Redhat Linux 4.2 printfilter problems

Summary
Description:Redhat 4.2 uses the "printfilter" software package called by lpd to determine the type of a file, unfortunately this program calls others which were not made to handle malicious data (such as groff).
Author:"KSR[T]" <ksrt@dec.net>
Compromise: root (local)
Vulnerable Systems:Redhat Linux 4.2 (maybe earlier)
Date:6 October 1997
Details


Date: Sat, 25 Oct 1997 08:22:39 -0700
From: "KSR[T]" <ksrt@dec.net>
To: best-of-security@cyber.com.au
Subject: BoS:      KSR[T] Advisory #004: printfilter / groff / lpd


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KSR[T] Website : http://www.dec.net/ksrt
E-mail: ksrt@dec.net
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                                                          KSR[T] Advisory #004
                                                          Date:   Oct  6, 1997
                                                          ID #:   lin-lpdg-004

Operating System(s): Redhat Linux 4.2

Affected Program:    lpd / printfilter / groff

Problem Description: The printfilter software package that comes with
                     Redhat Linux is called by lpd to determine the type
                     of file that is being printed, and then to apply
                     the appropriate 'filter' so that the file will be
                     printed properly.

                     The 'filters' are usually shell scripts that call
                     a helper application.  The first problem is that
                     some of these filters use /tmp as scratch space,
                     which opens up a symlink attack for file creation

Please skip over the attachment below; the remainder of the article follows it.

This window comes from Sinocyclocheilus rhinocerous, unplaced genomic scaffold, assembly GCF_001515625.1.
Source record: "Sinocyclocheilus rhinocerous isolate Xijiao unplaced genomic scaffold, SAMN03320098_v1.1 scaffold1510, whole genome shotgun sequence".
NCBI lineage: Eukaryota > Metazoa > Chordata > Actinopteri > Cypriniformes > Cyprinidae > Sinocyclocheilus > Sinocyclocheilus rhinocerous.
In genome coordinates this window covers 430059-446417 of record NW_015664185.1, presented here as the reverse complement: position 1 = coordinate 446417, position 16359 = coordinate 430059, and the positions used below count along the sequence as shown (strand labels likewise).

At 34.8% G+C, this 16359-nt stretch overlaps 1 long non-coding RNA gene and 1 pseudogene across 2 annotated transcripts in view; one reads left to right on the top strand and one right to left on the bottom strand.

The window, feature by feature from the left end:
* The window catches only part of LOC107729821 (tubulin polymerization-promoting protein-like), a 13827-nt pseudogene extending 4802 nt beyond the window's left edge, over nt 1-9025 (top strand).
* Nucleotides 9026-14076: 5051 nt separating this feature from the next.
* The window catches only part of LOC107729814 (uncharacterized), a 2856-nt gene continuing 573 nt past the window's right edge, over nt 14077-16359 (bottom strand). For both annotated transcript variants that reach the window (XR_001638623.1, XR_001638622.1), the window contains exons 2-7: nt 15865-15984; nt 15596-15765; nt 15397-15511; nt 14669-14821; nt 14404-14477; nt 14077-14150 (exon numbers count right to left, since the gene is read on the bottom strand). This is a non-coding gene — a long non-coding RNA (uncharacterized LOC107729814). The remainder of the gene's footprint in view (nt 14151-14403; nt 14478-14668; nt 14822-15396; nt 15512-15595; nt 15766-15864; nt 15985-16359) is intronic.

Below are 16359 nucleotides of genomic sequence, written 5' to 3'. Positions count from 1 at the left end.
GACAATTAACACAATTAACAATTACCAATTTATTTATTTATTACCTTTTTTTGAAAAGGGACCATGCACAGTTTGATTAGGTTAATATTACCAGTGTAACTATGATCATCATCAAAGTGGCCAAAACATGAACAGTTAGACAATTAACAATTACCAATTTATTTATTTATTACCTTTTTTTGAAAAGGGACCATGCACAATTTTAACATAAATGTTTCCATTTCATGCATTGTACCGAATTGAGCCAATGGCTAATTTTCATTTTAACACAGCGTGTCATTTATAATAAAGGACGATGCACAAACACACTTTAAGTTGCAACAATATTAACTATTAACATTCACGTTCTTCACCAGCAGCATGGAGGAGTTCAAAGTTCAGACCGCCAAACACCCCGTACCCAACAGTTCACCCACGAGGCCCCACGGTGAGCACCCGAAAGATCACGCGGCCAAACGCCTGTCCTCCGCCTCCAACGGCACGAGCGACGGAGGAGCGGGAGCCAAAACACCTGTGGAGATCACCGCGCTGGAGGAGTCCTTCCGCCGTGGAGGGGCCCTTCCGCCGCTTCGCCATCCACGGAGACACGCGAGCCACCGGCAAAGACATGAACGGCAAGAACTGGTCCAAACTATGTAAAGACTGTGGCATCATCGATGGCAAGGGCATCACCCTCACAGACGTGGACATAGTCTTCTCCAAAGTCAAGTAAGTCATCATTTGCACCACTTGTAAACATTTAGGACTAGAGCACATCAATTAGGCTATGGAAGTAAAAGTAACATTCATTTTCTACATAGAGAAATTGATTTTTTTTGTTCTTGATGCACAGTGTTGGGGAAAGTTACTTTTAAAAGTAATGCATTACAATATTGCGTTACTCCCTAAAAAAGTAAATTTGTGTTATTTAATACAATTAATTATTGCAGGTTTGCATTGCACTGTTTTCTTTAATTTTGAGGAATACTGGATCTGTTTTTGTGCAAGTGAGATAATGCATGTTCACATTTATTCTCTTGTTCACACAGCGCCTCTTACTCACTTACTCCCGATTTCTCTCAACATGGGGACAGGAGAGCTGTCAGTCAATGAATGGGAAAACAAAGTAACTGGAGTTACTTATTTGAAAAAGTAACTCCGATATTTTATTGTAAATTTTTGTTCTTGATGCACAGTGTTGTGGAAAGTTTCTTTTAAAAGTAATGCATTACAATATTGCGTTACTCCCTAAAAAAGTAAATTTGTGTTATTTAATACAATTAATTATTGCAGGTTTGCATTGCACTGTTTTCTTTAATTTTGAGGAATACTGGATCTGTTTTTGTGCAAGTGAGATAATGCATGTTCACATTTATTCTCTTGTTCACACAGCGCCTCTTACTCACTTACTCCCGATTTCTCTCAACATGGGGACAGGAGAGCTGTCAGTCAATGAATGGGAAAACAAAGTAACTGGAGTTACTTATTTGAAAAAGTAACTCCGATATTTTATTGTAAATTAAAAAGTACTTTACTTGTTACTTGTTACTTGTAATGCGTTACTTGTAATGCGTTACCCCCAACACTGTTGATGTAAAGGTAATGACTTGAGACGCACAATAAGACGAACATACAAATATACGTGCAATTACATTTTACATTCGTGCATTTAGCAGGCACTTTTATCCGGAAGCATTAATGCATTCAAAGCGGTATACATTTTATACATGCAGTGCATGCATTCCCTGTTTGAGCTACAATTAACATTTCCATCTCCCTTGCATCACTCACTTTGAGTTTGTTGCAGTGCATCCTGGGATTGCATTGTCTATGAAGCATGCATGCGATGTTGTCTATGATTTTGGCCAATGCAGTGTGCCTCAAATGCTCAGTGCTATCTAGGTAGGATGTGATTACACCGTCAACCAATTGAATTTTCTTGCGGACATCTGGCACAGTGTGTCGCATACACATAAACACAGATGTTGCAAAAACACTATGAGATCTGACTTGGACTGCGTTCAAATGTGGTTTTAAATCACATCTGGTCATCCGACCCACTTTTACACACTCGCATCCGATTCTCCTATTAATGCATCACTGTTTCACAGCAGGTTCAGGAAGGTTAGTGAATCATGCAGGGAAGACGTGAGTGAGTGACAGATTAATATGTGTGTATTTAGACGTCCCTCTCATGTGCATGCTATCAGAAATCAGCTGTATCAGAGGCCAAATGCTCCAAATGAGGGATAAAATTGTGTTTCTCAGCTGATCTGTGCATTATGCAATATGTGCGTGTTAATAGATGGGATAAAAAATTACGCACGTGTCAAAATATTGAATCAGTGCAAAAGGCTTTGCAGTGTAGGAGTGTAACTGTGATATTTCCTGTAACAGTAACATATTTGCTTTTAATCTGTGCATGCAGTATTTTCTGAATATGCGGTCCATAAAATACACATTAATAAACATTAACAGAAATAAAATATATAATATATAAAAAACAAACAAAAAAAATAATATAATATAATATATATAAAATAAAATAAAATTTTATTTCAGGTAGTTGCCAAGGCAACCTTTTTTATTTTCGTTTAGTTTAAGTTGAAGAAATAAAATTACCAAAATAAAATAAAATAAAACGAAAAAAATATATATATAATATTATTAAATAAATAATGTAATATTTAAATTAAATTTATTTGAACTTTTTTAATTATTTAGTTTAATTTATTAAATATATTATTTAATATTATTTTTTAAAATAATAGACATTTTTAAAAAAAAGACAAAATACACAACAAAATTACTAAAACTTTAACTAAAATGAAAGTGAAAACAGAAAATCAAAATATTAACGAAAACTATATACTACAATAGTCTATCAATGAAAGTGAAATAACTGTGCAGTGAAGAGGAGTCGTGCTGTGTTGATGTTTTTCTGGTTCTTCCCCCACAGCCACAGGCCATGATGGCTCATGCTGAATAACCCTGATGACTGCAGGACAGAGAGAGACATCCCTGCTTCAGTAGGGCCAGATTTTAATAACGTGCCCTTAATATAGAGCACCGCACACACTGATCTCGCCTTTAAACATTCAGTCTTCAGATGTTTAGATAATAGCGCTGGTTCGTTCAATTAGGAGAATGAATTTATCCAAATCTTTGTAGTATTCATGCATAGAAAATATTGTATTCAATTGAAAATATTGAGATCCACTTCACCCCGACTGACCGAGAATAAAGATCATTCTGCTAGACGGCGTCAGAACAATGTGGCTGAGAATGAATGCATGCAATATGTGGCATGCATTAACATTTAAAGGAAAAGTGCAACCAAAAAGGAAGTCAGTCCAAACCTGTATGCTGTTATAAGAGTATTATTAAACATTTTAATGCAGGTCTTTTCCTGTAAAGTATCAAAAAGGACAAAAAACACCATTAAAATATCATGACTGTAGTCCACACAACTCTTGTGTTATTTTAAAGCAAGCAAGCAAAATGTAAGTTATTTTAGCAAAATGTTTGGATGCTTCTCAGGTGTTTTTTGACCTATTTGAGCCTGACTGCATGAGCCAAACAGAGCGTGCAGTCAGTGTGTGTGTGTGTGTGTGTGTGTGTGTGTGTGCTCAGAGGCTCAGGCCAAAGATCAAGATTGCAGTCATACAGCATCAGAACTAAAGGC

and file overwriting.  ( lpd is running as user bin,
                     group root )

                     The second problem is that a lot of the helper
                     applications were not built with security in mind.
                     One example of this is groff.

                     There are several troff/groff 'requests' that allow
                     commands to be executed.  The result is that anyone
                     with a simple understanding of troff can send
                     a troff document to a remote server, causing the
                     remote server to execute arbitrary commands as
                     user bin, group root.

                     It is important to note that other operating systems
                     may use a print filter that will use applications
                     like troff.  They are just as susceptible to attack as
                     the operating systems listed above.

Compromise:          local users can overwrite files writable by user bin
                     and/or group root.

                     local and remote users can execute commands as user
                     bin, group root.  From this point, a clever attacker
                     can obtain root.
Patch/Fix:

Erik Troan <ewt@redhat.com> has put updated RPMS online at:

ftp://ftp.redhat.com/updates/4.2/i386/groff-1.10-8.1.i386.rpm
ftp://ftp.redhat.com/updates/4.2/i386/rhs-printfilters-1.41.1-1.i386.rpm

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